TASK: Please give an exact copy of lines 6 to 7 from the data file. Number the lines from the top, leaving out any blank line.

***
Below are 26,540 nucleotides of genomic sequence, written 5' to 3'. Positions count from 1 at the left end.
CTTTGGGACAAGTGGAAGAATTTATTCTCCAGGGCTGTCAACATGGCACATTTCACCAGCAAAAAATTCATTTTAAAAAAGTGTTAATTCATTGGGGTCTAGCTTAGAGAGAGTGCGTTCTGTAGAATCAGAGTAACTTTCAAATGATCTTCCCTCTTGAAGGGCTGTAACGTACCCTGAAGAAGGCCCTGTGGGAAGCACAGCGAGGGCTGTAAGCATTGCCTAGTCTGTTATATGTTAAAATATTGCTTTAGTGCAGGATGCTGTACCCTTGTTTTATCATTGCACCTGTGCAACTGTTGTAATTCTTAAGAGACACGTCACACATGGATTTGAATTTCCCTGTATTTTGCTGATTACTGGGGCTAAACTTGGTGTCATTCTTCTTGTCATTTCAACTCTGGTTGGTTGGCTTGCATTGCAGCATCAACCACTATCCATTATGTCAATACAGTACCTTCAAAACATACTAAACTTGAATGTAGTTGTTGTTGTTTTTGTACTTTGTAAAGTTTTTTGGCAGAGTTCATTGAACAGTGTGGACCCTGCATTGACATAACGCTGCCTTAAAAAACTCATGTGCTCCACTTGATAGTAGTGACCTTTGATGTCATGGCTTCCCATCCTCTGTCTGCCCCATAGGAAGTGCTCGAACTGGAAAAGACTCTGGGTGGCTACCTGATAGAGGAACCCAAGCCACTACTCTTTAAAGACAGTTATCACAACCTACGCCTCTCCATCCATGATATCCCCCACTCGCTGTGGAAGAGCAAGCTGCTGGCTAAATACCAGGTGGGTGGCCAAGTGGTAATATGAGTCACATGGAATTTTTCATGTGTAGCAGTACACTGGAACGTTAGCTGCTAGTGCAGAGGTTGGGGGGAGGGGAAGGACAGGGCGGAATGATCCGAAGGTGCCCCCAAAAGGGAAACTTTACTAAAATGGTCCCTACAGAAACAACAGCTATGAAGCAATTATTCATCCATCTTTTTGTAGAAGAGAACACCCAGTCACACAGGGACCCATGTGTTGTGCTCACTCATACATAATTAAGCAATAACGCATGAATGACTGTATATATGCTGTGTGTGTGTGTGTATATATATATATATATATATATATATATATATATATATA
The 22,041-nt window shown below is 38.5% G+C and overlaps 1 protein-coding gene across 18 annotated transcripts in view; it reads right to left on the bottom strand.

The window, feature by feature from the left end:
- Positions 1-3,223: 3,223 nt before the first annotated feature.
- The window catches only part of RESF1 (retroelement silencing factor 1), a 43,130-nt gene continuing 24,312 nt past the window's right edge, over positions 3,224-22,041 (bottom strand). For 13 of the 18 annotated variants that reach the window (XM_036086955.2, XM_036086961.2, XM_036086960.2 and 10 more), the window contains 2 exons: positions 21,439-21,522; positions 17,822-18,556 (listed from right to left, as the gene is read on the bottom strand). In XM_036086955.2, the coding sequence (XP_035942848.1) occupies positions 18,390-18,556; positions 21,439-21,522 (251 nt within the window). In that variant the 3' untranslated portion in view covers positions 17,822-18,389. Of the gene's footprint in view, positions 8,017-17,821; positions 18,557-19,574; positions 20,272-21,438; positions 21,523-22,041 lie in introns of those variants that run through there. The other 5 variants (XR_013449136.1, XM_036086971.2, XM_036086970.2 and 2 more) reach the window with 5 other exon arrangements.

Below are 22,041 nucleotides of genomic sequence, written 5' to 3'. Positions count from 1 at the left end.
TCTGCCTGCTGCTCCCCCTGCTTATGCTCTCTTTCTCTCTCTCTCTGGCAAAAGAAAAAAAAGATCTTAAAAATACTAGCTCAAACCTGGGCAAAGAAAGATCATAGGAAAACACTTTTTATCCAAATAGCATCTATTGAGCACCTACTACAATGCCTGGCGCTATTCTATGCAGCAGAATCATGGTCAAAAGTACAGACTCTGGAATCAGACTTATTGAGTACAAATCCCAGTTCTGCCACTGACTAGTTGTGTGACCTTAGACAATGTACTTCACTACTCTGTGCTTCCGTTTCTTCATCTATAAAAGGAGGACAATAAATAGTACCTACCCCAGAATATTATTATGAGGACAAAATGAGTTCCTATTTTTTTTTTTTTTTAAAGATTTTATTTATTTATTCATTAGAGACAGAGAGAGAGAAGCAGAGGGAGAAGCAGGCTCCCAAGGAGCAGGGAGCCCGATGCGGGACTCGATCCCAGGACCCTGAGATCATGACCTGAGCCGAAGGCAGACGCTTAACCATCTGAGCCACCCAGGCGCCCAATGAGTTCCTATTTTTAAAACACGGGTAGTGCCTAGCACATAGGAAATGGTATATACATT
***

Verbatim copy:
- The window catches only part of RESF1 (retroelement silencing factor 1), a 43,130-nt gene continuing 24,312 nt past the window's right edge, over positions 3,224-22,041 (bottom strand). For 13 of the 18 annotated variants that reach the window (XM_036086955.2, XM_036086961.2, XM_036086960.2 and 10 more), the window contains 2 exons: positions 21,439-21,522; positions 17,822-18,556 (listed from right to left, as the gene is read on the bottom strand). In XM_036086955.2, the coding sequence (XP_035942848.1) occupies positions 18,390-18,556; positions 21,439-21,522 (251 nt within the window). In that variant the 3' untranslated portion in view covers positions 17,822-18,389. Of the gene's footprint in view, positions 8,017-17,821; positions 18,557-19,574; positions 20,272-21,438; positions 21,523-22,041 lie in introns of those variants that run through there. The other 5 variants (XR_013449136.1, XM_036086971.2, XM_036086970.2 and 2 more) reach the window with 5 other exon arrangements.

Below are 22,041 nucleotides of genomic sequence, written 5' to 3'. Positions count from 1 at the left end.